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Ecco l’esempio di un orto in cassetta.

Facile, semplice e molto economico. 

Al mercato rionale sotto casa, ho notato che alla fine della giornata, le cassette venivano impilate ordinatamente una sopra l’altra. Ho pensato che sarebbe passato qualcuno a ritirarle per poterle riusare, invece tutto questo non accadeva. Puntale ed inesorabile, il camion della spazzatura, passava per prendere le cassette e ingurgitarle nel suo grande stomaco d’acciaio. Una storia senza lieto fine. 

Ma noi possiamo cambiare il finale di questa storia e dare una vita più lunga ed eroica alle cassette della frutta. Lunga vita alla cassetta di frutta! Come? Costruendo un orto in cassetta.


Un consiglio per un mix di ortaggi imbattibile?


Cicoria da taglio, lattuga da taglio e ravanelli.


La cicoria e la lattura la seminate spargendo i semi a caso.

I ravanelli invece, potete seminare i semi facendo delle file.


Cosa serve:


  1. una casstta, profonda almeno 30 cm.
  2. tessuto ( se volete investire qualche euro comprate pure il tessuto non tessuto) da usare come contenimento del terreno
  3. lapilli vulcanici ( potete usare anche, ghiaia o legni sbriciolati o cortecce) per fare da drenante sul fondo della cassetta, ne bastano 5 cm.
  4. terriccio ( una cassetta di grosse dimensioni può contenere 25 litri)

COLTIVARE FUORI TERRA CON I PALLET – Pallets for raised bed gardening

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Un modo semplice, veloce ed economico per coltivare fuori terra.
Con un investimento di pochissimi euro si possono coltivare con successo insalate e altre verdure dalle radici corte.
Pallets for raised bed gardening! 
More wood pallet projects:
Raised bed gardening:

A very interesting book on raised bed gardening

Are you bending over, weeding, digging over and collecting snails in the evening, but still having to share your harvest with them? For many who have just caught the gardening bug, they end up instead burying all their garden dreams deep into the earth. Commercially available raised beds make a lot of work easier but they cost a fortune. In this book an alternative to the expensive models is presented and clearly describes how you can successfully grow your own vegetables with the least time, energy and money. It also shows that anyone can build a raised bed and how to effectively use its many benefits, such as earlier and richer harvests, more efficient watering, less problems with snails and weeds and intelligent recycling of your green rubbish. Compact information, instructions for twenty-five of the most popular vegetable varieties as well as simple but sophisticated recipes will give the reader a first taste for his own organic vegetables and encourage the bug to crawl out into the sunshine.




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Una vecchia stazione di benzina a Vancouver trasformata in un orto urbano, grazie a Sole Food Farm. Un organizzazione che si occupa di coltivare negli spazi abbandonati della città.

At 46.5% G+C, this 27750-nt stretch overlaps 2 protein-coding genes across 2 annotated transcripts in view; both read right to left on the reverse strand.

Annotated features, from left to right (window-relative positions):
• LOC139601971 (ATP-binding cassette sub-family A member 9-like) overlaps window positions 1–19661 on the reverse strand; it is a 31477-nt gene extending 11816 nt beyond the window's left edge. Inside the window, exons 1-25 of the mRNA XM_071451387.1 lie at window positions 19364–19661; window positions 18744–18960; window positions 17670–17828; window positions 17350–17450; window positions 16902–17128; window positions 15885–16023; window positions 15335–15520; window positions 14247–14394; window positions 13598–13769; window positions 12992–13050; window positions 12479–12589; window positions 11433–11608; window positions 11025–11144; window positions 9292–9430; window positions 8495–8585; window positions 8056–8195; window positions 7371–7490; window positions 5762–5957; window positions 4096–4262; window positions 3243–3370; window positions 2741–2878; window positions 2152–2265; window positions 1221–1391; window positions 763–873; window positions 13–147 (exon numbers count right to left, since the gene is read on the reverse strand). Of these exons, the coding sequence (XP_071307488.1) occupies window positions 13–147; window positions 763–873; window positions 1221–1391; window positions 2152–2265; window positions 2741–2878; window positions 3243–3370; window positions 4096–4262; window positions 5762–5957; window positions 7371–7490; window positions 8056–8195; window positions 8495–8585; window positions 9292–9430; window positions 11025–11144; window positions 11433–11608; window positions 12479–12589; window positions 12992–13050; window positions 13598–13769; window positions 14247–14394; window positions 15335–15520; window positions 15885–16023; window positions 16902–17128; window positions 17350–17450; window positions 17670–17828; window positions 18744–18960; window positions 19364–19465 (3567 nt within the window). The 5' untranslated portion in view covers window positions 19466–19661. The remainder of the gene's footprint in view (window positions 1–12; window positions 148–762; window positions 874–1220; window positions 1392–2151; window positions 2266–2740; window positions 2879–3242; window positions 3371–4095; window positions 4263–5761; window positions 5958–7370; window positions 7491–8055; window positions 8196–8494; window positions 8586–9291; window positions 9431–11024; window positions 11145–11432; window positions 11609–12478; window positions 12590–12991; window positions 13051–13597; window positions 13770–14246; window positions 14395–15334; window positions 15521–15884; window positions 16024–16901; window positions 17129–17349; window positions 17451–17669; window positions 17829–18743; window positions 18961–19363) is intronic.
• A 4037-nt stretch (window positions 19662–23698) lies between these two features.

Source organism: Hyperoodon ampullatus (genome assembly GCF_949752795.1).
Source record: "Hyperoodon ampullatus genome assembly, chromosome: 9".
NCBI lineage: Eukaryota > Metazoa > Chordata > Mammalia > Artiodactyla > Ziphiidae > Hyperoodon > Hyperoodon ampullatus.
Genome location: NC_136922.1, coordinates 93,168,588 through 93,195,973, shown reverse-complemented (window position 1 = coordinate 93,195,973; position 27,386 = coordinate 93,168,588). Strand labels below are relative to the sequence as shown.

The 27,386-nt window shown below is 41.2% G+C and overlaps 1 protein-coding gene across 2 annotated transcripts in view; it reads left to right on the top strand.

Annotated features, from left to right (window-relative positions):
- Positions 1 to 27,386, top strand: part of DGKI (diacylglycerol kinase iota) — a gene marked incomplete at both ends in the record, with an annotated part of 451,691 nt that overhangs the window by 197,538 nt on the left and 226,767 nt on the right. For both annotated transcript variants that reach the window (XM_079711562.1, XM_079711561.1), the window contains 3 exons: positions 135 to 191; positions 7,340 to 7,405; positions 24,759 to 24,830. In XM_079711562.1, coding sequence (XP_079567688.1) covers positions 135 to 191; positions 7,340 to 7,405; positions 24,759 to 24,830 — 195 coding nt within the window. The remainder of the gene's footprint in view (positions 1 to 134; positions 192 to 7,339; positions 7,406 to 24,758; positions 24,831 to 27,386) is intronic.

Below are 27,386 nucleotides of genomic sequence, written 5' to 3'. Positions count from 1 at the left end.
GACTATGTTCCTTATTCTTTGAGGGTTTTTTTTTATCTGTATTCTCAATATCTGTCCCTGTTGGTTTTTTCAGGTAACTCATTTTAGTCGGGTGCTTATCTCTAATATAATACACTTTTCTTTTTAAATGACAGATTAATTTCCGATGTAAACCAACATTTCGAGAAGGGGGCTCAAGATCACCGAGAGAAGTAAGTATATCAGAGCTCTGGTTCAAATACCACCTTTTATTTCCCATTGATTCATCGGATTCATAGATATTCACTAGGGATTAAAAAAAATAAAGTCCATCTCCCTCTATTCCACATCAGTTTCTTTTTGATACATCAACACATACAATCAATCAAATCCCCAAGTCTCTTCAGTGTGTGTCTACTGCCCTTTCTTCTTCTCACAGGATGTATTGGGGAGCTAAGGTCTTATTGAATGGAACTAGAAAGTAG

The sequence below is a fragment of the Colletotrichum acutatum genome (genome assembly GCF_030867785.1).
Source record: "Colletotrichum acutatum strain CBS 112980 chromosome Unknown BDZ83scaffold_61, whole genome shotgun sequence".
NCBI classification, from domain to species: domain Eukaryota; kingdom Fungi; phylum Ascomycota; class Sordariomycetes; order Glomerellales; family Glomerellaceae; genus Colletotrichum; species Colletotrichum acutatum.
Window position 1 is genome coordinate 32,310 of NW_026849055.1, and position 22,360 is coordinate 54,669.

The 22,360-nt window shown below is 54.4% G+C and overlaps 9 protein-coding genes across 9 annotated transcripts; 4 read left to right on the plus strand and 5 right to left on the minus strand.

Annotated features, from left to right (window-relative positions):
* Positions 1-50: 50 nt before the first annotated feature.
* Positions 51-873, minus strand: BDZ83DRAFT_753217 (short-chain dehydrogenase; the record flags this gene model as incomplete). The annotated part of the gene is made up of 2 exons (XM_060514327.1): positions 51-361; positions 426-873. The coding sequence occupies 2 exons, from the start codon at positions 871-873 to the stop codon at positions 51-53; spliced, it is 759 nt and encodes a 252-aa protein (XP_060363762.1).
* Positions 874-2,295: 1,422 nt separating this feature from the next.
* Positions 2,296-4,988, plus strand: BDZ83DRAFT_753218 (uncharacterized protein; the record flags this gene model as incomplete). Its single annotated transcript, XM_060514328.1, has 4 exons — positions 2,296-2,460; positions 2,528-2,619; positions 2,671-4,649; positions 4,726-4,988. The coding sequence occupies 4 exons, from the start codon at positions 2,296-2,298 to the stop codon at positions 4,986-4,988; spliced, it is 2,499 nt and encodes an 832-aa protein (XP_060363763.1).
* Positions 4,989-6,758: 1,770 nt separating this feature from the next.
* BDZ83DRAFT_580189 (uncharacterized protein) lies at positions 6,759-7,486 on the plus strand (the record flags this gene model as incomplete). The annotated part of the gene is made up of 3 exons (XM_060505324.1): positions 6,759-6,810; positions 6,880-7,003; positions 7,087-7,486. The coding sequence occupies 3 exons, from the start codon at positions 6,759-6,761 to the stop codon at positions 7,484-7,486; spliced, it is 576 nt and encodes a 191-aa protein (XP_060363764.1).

An old gas station in Vancouver is now a sprawling, temporary urban orchard, thanks to Sole Food Farms. It’s the organization’s fourth farm on vacant space in the city, and helps provide local jobs


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Un modo semplice e rapido per far crescere le piante nei sacchi di crescita
Il serbatoio aiuta a portare il nutrimento necessario alle piante e allo stesso tempo impedisce l’erosione
Il cilindro centrale permette alle piante di espandere le proprie radici più in profondità

ecco dove acquistarli:

City Farming

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A film about City Farming!

The ancient practice of agriculture meets modern city as we explore groundbreaking farms in Japan, the US and Norway. Monocle Films visits the people bringing green growth to their thriving metropolises.


follow the link:


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Highly productive, easily managed

Micro-gardens are highly productive and can be easily managed by anyone – women, men, children, the elderly and the disabled. FAO studies show that a micro-garden of one square metre can produce any one of the following:

  • around 200 tomatoes (30 kg) a year
  • 36 heads of lettuce every 60 days
  • 10 cabbages every 90 days
  • 100 onions every 120 days

Where no land is available, vegetables can be planted in a container filled with garden soil or a “substrate” made from local materials, such as peanut shells, coconut fibre, rice husks, coarse sand or laterite. If substrates are unavailable, there is another option: growing the vegetables on water enriched with a soluble fertilizer.

A micro-garden can be grown on an area of just one square metre. Water requirements are modest, an important consideration in developing cities, where good quality water is often scarce and expensive. In a year, a one square metre micro-garden consumes about 1 000 litres of water, or less than 3 litres per day. To ensure a regular water supply, micro-gardeners can channel rainwater into storage via a system of gutters and pipes. Rainwater is virtually free (after the investment in harvesting equipment) and usually of good quality. From a roof of 20 sq m, growers can collect 2 000 litres of water for every 100 mm of rainfall, enough for the year-round cultivation of a micro-garden of two square metres. Keeping micro-gardens productive is also fairly simple. They can be fertilized regularly, at no cost, with compost produced from household organic waste. Pests are controlled by non-chemical means, including coloured sticky traps, insect proof nets and intercropping with aromatic herbs that naturally repel insects, such as basil, parsley and mint


DIY DESIGN: Solar Powered Aquaponics

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How to Build a solar powered IBC tote Aquaponics System CHEAP and EASY!